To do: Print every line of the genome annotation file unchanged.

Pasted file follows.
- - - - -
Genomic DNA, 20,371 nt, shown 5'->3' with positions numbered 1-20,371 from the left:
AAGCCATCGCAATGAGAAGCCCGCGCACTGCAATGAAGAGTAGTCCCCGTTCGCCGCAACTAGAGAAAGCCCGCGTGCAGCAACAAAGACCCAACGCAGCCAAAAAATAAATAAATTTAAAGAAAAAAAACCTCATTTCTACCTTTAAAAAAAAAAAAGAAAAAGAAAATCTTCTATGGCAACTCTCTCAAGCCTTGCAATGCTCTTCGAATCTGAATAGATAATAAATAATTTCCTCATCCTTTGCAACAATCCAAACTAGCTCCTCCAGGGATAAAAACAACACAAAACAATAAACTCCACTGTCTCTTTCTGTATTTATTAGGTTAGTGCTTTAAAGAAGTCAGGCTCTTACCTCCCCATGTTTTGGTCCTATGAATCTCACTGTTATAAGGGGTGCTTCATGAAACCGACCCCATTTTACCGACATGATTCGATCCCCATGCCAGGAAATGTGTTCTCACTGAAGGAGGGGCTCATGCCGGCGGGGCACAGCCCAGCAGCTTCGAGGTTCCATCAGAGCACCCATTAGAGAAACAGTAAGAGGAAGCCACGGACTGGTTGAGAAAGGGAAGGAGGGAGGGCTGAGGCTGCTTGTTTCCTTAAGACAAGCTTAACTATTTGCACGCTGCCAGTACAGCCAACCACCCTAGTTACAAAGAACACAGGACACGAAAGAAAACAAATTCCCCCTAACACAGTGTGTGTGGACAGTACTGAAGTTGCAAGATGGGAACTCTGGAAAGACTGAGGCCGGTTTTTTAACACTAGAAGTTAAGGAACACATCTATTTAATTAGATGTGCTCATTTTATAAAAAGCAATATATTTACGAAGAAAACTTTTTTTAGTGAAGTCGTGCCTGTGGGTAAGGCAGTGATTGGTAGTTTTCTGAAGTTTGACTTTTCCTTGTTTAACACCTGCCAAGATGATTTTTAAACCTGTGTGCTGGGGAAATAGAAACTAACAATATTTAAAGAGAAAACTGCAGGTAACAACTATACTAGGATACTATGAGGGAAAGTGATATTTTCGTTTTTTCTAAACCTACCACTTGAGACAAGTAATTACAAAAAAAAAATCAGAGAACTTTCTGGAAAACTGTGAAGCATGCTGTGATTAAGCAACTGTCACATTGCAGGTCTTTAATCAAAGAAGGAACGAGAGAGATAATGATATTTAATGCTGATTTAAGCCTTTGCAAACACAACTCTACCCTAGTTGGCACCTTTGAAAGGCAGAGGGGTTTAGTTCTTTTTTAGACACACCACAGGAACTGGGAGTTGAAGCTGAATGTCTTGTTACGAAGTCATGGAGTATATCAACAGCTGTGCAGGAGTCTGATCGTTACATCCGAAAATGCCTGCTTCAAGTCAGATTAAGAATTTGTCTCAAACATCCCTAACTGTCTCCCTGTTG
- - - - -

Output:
Genomic DNA, 20,371 nt, shown 5'->3' with positions numbered 1-20,371 from the left:
AAGCCATCGCAATGAGAAGCCCGCGCACTGCAATGAAGAGTAGTCCCCGTTCGCCGCAACTAGAGAAAGCCCGCGTGCAGCAACAAAGACCCAACGCAGCCAAAAAATAAATAAATTTAAAGAAAAAAAACCTCATTTCTACCTTTAAAAAAAAAAAAGAAAAAGAAAATCTTCTATGGCAACTCTCTCAAGCCTTGCAATGCTCTTCGAATCTGAATAGATAATAAATAATTTCCTCATCCTTTGCAACAATCCAAACTAGCTCCTCCAGGGATAAAAACAACACAAAACAATAAACTCCACTGTCTCTTTCTGTATTTATTAGGTTAGTGCTTTAAAGAAGTCAGGCTCTTACCTCCCCATGTTTTGGTCCTATGAATCTCACTGTTATAAGGGGTGCTTCATGAAACCGACCCCATTTTACCGACATGATTCGATCCCCATGCCAGGAAATGTGTTCTCACTGAAGGAGGGGCTCATGCCGGCGGGGCACAGCCCAGCAGCTTCGAGGTTCCATCAGAGCACCCATTAGAGAAACAGTAAGAGGAAGCCACGGACTGGTTGAGAAAGGGAAGGAGGGAGGGCTGAGGCTGCTTGTTTCCTTAAGACAAGCTTAACTATTTGCACGCTGCCAGTACAGCCAACCACCCTAGTTACAAAGAACACAGGACACGAAAGAAAACAAATTCCCCCTAACACAGTGTGTGTGGACAGTACTGAAGTTGCAAGATGGGAACTCTGGAAAGACTGAGGCCGGTTTTTTAACACTAGAAGTTAAGGAACACATCTATTTAATTAGATGTGCTCATTTTATAAAAAGCAATATATTTACGAAGAAAACTTTTTTTAGTGAAGTCGTGCCTGTGGGTAAGGCAGTGATTGGTAGTTTTCTGAAGTTTGACTTTTCCTTGTTTAACACCTGCCAAGATGATTTTTAAACCTGTGTGCTGGGGAAATAGAAACTAACAATATTTAAAGAGAAAACTGCAGGTAACAACTATACTAGGATACTATGAGGGAAAGTGATATTTTCGTTTTTTCTAAACCTACCACTTGAGACAAGTAATTACAAAAAAAAAATCAGAGAACTTTCTGGAAAACTGTGAAGCATGCTGTGATTAAGCAACTGTCACATTGCAGGTCTTTAATCAAAGAAGGAACGAGAGAGATAATGATATTTAATGCTGATTTAAGCCTTTGCAAACACAACTCTACCCTAGTTGGCACCTTTGAAAGGCAGAGGGGTTTAGTTCTTTTTTAGACACACCACAGGAACTGGGAGTTGAAGCTGAATGTCTTGTTACGAAGTCATGGAGTATATCAACAGCTGTGCAGGAGTCTGATCGTTACATCCGAAAATGCCTGCTTCAAGTCAGATTAAGAATTTGTCTCAAACATCCCTAACTGTCTCCCTGTTG